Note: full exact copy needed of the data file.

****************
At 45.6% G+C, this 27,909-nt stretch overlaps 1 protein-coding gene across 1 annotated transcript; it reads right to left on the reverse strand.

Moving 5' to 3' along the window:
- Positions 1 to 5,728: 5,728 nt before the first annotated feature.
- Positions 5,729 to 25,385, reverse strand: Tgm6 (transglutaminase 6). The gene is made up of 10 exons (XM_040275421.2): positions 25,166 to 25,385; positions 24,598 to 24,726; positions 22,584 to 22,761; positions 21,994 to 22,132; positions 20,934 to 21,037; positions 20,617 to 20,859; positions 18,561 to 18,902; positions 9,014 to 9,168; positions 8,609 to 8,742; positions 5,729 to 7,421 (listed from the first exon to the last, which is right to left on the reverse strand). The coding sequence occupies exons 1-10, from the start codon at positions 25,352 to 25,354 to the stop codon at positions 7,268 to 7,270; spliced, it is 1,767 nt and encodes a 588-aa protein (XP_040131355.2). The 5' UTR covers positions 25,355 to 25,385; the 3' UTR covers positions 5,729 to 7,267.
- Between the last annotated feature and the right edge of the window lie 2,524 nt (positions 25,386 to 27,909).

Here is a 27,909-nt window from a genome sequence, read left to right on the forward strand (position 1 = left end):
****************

At 45.6% G+C, this 27,909-nt stretch overlaps 1 protein-coding gene across 1 annotated transcript; it reads right to left on the reverse strand.

Moving 5' to 3' along the window:
- Positions 1 to 5,728: 5,728 nt before the first annotated feature.
- Positions 5,729 to 25,385, reverse strand: Tgm6 (transglutaminase 6). The gene is made up of 10 exons (XM_040275421.2): positions 25,166 to 25,385; positions 24,598 to 24,726; positions 22,584 to 22,761; positions 21,994 to 22,132; positions 20,934 to 21,037; positions 20,617 to 20,859; positions 18,561 to 18,902; positions 9,014 to 9,168; positions 8,609 to 8,742; positions 5,729 to 7,421 (listed from the first exon to the last, which is right to left on the reverse strand). The coding sequence occupies exons 1-10, from the start codon at positions 25,352 to 25,354 to the stop codon at positions 7,268 to 7,270; spliced, it is 1,767 nt and encodes a 588-aa protein (XP_040131355.2). The 5' UTR covers positions 25,355 to 25,385; the 3' UTR covers positions 5,729 to 7,267.
- Between the last annotated feature and the right edge of the window lie 2,524 nt (positions 25,386 to 27,909).

Here is a 27,909-nt window from a genome sequence, read left to right on the forward strand (position 1 = left end):